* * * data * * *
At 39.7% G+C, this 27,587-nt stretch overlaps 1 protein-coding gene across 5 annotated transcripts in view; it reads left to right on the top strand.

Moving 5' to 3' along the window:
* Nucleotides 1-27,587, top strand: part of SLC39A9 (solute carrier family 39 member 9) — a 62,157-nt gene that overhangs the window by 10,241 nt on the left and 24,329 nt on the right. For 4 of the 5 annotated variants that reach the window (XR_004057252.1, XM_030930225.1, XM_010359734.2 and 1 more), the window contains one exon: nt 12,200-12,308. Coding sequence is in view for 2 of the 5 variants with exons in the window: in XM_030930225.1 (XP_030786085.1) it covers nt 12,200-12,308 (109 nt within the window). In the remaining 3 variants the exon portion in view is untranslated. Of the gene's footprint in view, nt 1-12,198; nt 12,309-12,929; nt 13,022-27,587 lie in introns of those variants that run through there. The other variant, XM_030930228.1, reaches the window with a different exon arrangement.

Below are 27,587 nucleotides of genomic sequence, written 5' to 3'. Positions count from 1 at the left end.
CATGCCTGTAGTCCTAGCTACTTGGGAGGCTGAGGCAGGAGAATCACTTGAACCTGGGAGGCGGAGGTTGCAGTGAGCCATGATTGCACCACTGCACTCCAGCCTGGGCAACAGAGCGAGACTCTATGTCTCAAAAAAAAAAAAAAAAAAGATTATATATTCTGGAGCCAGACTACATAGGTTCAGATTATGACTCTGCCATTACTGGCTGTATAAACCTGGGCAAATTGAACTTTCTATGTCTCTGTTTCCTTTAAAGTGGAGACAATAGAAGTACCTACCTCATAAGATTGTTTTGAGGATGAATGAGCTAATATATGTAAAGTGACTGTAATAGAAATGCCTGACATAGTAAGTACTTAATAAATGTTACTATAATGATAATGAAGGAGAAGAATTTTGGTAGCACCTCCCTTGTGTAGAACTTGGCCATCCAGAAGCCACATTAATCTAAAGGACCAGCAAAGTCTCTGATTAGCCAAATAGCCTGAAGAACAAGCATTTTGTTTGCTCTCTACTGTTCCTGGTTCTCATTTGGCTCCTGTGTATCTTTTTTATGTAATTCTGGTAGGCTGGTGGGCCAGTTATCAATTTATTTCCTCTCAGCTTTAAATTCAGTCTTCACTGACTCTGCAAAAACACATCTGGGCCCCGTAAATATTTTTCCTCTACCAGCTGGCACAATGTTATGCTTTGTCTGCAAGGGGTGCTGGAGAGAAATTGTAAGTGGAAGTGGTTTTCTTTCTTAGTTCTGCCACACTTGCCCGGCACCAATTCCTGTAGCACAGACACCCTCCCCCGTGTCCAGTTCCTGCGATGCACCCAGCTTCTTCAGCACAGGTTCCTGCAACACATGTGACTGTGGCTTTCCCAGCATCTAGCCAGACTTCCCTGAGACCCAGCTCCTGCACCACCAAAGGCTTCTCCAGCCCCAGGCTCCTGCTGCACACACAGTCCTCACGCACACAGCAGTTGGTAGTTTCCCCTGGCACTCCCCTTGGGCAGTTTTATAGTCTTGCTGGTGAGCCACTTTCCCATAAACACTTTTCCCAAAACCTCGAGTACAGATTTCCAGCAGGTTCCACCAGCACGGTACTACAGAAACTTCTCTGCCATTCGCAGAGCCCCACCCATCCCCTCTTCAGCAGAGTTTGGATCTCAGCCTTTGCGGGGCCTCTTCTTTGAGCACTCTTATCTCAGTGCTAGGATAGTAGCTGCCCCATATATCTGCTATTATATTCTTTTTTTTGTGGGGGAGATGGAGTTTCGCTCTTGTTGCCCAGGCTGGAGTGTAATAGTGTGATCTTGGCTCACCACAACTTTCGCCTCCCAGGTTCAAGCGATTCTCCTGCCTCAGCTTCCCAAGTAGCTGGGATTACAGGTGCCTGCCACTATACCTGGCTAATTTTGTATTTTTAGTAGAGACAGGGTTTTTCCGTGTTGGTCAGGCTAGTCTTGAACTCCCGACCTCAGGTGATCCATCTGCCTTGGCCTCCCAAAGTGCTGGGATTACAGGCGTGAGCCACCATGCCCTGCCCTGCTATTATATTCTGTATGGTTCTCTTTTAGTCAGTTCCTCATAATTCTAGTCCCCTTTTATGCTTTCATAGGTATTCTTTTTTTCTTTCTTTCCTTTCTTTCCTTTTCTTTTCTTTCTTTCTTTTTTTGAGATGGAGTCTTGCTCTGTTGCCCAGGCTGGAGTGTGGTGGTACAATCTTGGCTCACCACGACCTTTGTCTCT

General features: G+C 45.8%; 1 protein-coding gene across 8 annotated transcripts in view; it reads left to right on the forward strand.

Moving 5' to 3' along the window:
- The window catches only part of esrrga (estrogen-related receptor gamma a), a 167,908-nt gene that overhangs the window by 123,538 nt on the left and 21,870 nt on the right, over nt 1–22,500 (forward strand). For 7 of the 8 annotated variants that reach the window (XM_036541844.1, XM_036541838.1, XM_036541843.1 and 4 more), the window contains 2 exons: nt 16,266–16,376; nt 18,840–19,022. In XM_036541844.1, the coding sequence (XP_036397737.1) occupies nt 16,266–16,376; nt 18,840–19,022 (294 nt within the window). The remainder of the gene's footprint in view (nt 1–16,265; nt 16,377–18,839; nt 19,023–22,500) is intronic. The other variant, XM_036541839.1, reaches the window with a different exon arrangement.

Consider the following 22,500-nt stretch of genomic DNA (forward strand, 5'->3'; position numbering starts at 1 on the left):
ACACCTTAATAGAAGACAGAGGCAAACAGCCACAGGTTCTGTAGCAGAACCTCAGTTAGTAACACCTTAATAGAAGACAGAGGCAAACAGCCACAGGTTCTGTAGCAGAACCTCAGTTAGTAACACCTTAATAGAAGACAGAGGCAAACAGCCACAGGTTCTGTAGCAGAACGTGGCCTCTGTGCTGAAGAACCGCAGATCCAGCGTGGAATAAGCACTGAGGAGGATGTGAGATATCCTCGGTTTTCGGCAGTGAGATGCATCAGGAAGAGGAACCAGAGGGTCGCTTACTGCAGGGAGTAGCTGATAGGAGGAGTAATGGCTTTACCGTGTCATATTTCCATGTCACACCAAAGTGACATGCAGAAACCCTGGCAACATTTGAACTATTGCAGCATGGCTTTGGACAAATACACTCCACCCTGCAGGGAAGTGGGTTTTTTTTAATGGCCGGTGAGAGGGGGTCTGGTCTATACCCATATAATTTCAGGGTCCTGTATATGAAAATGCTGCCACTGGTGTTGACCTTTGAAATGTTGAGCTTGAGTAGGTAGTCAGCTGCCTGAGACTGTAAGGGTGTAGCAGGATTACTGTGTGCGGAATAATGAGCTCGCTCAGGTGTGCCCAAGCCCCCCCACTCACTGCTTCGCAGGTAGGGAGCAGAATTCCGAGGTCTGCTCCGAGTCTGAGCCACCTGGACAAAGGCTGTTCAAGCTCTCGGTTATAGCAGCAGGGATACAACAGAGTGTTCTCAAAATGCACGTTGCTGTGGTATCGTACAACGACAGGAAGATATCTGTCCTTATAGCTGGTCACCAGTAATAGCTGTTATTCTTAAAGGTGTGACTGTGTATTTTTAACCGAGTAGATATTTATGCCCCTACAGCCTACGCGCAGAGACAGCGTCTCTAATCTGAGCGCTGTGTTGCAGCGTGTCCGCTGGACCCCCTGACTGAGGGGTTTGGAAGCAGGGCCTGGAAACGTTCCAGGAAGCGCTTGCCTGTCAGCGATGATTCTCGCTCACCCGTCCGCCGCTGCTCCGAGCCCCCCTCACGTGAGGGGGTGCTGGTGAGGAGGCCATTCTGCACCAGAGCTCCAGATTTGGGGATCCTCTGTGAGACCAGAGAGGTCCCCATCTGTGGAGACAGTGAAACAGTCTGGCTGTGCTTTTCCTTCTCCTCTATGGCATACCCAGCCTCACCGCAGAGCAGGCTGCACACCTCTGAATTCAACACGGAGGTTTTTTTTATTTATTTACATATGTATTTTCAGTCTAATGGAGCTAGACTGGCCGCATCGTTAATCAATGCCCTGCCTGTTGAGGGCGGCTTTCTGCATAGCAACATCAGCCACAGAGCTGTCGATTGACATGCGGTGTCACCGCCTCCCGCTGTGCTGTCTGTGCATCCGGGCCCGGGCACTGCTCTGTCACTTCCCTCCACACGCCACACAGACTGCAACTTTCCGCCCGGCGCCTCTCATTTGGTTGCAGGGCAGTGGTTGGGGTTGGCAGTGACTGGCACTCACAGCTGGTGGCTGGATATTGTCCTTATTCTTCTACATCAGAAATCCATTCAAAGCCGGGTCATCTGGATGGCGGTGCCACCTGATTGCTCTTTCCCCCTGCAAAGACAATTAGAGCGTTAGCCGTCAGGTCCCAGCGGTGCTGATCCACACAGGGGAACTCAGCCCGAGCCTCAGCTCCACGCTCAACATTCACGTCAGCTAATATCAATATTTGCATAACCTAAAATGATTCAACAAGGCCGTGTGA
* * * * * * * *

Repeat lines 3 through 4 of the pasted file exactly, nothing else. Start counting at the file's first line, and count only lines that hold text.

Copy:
* Nucleotides 1-27,587, top strand: part of SLC39A9 (solute carrier family 39 member 9) — a 62,157-nt gene that overhangs the window by 10,241 nt on the left and 24,329 nt on the right. For 4 of the 5 annotated variants that reach the window (XR_004057252.1, XM_030930225.1, XM_010359734.2 and 1 more), the window contains one exon: nt 12,200-12,308. Coding sequence is in view for 2 of the 5 variants with exons in the window: in XM_030930225.1 (XP_030786085.1) it covers nt 12,200-12,308 (109 nt within the window). In the remaining 3 variants the exon portion in view is untranslated. Of the gene's footprint in view, nt 1-12,198; nt 12,309-12,929; nt 13,022-27,587 lie in introns of those variants that run through there. The other variant, XM_030930228.1, reaches the window with a different exon arrangement.

Below are 27,587 nucleotides of genomic sequence, written 5' to 3'. Positions count from 1 at the left end.